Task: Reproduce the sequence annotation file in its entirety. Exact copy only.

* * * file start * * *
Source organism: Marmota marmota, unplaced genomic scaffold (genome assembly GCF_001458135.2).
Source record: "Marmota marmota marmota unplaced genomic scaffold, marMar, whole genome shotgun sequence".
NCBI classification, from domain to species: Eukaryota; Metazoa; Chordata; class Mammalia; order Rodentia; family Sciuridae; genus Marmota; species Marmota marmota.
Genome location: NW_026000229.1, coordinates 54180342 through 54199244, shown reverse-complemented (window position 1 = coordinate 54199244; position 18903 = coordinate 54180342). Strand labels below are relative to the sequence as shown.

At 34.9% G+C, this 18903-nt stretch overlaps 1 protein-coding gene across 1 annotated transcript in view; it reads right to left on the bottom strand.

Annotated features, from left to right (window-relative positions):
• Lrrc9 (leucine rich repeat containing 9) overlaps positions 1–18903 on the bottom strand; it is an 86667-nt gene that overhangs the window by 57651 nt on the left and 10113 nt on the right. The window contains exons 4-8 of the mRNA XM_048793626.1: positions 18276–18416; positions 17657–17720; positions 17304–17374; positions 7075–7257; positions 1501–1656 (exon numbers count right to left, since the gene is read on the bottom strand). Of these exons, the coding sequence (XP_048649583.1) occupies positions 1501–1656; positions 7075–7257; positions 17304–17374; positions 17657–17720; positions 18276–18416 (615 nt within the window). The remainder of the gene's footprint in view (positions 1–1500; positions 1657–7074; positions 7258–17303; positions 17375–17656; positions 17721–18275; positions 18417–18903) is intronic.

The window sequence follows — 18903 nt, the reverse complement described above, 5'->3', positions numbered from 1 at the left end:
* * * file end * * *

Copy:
Source organism: Marmota marmota, unplaced genomic scaffold (genome assembly GCF_001458135.2).
Source record: "Marmota marmota marmota unplaced genomic scaffold, marMar, whole genome shotgun sequence".
NCBI classification, from domain to species: Eukaryota; Metazoa; Chordata; class Mammalia; order Rodentia; family Sciuridae; genus Marmota; species Marmota marmota.
Genome location: NW_026000229.1, coordinates 54180342 through 54199244, shown reverse-complemented (window position 1 = coordinate 54199244; position 18903 = coordinate 54180342). Strand labels below are relative to the sequence as shown.

At 34.9% G+C, this 18903-nt stretch overlaps 1 protein-coding gene across 1 annotated transcript in view; it reads right to left on the bottom strand.

Annotated features, from left to right (window-relative positions):
• Lrrc9 (leucine rich repeat containing 9) overlaps positions 1–18903 on the bottom strand; it is an 86667-nt gene that overhangs the window by 57651 nt on the left and 10113 nt on the right. The window contains exons 4-8 of the mRNA XM_048793626.1: positions 18276–18416; positions 17657–17720; positions 17304–17374; positions 7075–7257; positions 1501–1656 (exon numbers count right to left, since the gene is read on the bottom strand). Of these exons, the coding sequence (XP_048649583.1) occupies positions 1501–1656; positions 7075–7257; positions 17304–17374; positions 17657–17720; positions 18276–18416 (615 nt within the window). The remainder of the gene's footprint in view (positions 1–1500; positions 1657–7074; positions 7258–17303; positions 17375–17656; positions 17721–18275; positions 18417–18903) is intronic.

The window sequence follows — 18903 nt, the reverse complement described above, 5'->3', positions numbered from 1 at the left end: